Choosing Between Different IoT Data Plans Buyer’s Guide

Connectivity remains one of the biggest issues in any IoT deployment, and as IoT systems grow bigger both in terms of devices included and distance covered, we are getting closer to the reality of truly global IoT.

Cellular connectivity remains one of the favorite solutions for any company that is looking to implement an international or global-scale IoT system due to its scalability, reliability, and cost-effectiveness.

However, with so many different network providers and IoT data plans available, choosing the right IoT data plan for your business can be quite confusing. This is why below we will discuss some important factors to consider when choosing between different IoT data plans. By weighing these different criteria, you can make a more informed decision for the best data plan according to your IoT deployment’s needs.

Factors To Consider When Choosing an IoT Data Plan

  1. Cost and Flexibility

The most important factor to consider in a data plan is whether it’s going to be cost-effective for your specific IoT implementation. However, in the case of IoT deployment, this can be a complex discussion to have.

First, all IoT deployments are unique, and they might have different features from different data plans. So, simply choosing the most affordable plan might not cut it if the data plan doesn’t offer a specific feature required by the data plan. For example, an IoT system might require the network provider to regularly send SMS triggers to the device/sensor, which might cost more.

Another important consideration here is scalability. If you plan to add more devices in the future, will the plan include some hidden costs? If so, it might translate into a massive increase in costs as you add more devices and scale your IoT network.

So, the general principle is to look for the most affordable plan that offers the features you absolutely need while also considering whether the data plan is future-proof.

  1. Coverage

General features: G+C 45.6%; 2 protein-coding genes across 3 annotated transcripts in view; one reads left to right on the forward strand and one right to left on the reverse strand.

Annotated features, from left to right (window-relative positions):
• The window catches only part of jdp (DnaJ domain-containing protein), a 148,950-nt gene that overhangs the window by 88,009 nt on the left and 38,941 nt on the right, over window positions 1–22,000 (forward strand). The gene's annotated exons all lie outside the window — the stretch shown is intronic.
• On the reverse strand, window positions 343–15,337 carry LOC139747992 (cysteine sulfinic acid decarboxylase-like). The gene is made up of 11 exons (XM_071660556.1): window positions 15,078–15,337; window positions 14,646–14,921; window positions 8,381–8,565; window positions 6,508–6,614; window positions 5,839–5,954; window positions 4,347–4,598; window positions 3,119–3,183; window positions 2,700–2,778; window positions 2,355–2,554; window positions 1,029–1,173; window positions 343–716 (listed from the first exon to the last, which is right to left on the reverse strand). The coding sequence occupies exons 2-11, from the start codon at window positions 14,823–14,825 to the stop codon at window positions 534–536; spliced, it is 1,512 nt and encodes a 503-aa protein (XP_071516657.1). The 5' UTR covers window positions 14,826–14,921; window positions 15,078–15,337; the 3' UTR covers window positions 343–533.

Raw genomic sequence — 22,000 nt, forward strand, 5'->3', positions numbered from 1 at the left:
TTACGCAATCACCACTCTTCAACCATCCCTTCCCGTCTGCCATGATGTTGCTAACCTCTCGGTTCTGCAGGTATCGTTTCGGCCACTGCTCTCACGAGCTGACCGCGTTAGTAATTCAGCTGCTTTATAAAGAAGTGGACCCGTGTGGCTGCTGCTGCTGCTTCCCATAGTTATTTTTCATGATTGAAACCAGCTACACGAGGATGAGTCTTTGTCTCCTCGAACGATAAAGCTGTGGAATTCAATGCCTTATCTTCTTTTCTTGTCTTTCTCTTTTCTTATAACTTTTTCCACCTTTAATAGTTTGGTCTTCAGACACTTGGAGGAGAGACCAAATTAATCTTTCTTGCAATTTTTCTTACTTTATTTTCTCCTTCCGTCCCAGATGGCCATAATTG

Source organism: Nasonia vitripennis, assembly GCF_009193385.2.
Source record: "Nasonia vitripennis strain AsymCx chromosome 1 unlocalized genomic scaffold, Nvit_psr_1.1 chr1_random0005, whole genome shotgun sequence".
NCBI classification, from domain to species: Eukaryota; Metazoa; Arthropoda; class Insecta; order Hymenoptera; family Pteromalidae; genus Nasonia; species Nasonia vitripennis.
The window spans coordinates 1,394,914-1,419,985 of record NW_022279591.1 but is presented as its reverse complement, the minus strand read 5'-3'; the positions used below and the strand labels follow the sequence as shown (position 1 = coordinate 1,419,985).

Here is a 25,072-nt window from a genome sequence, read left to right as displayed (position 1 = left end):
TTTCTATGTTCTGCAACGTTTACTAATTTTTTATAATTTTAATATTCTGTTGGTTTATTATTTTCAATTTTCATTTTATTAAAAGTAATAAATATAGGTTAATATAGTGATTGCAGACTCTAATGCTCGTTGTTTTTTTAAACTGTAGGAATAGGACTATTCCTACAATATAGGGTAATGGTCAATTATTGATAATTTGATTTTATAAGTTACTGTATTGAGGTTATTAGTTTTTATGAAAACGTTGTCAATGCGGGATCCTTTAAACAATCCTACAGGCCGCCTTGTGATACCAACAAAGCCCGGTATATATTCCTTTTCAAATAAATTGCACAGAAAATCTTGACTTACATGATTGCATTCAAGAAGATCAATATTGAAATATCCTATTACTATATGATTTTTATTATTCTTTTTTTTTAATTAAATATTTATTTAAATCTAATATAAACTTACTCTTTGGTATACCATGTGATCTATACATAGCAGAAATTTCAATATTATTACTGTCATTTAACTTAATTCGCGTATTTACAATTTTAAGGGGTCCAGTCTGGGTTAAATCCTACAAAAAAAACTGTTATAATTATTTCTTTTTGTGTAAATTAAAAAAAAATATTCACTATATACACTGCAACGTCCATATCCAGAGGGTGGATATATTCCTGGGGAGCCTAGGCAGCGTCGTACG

This factor is especially important if you are planning to scale your IoT network. Nowadays, regional or even global IoT networks are pretty common, and you might want to consider whether you are going to use mobile IoT devices (i.e. unmanned vehicles) in the future. If that’s the case, you might want to find a data plan that offers regional or global coverage with established tier-1 networks.

Above anything else, you should make sure the data plan has reliable coverage in areas your IoT network will be deployed in. You can check the coverage map/list offered by the network provider, as some specialize in certain regions but not the others.

Another important consideration is roaming charges across regions. Look for a provider that allows you to seamlessly switch between different networks in different locations without charging you those expensive roaming charges. This is important for implementations like IoT vehicles that might move between regions and networks all the time.

  1. Network Compatibilities

4G LTE isn’t the only network that is used by IoT sensors and devices. Older sensors might need 3G or even 2G networks, while newer IoT devices might support the brand new 5G connectivity.

There are also cellular connectivity options that are specially developed for IoT with lower power consumptions like Cat-M LTE and NB-IoT (NarrowBand IoT). Truphone for Things data plans and IoT SIM cards, for example, offer the ability to choose between 2G, 3G, 4G, and Cat-M while also offering a global network coverage.

  1. Device Management and Support